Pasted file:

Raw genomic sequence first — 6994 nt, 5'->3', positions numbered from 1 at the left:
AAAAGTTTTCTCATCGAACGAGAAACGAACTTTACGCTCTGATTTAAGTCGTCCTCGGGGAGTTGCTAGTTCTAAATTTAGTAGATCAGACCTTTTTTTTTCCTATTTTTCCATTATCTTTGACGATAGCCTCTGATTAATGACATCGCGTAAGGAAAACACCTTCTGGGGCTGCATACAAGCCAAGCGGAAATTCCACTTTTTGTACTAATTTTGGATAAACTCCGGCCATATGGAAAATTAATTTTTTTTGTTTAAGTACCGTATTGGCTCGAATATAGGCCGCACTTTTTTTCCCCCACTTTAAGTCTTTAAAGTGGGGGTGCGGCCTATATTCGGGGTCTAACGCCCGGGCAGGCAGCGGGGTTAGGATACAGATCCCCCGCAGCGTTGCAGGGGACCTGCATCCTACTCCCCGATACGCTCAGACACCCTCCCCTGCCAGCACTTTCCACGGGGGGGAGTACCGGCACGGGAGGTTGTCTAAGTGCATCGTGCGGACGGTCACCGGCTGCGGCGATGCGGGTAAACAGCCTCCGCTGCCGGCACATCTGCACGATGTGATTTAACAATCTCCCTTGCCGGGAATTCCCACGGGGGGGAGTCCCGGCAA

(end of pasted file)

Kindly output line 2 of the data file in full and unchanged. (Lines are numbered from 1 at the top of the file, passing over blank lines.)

AAAAGTTTTCTCATCGAACGAGAAACGAACTTTACGCTCTGATTTAAGTCGTCCTCGGGGAGTTGCTAGTTCTAAATTTAGTAGATCAGACCTTTTTTTTTCCTATTTTTCCATTATCTTTGACGATAGCCTCTGATTAATGACATCGCGTAAGGAAAACACCTTCTGGGGCTGCATACAAGCCAAGCGGAAATTCCACTTTTTGTACTAATTTTGGATAAACTCCGGCCATATGGAAAATTAATTTTTTTTGTTTAAGTACCGTATTGGCTCGAATATAGGCCGCACTTTTTTTCCCCCACTTTAAGTCTTTAAAGTGGGGGTGCGGCCTATATTCGGGGTCTAACGCCCGGGCAGGCAGCGGGGTTAGGATACAGATCCCCCGCAGCGTTGCAGGGGACCTGCATCCTACTCCCCGATACGCTCAGACACCCTCCCCTGCCAGCACTTTCCACGGGGGGGAGTACCGGCACGGGAGGTTGTCTAAGTGCATCGTGCGGACGGTCACCGGCTGCGGCGATGCGGGTAAACAGCCTCCGCTGCCGGCACATCTGCACGATGTGATTTAACAATCTCCCTTGCCGGGAATTCCCACGGGGGGGAGTCCCGGCAA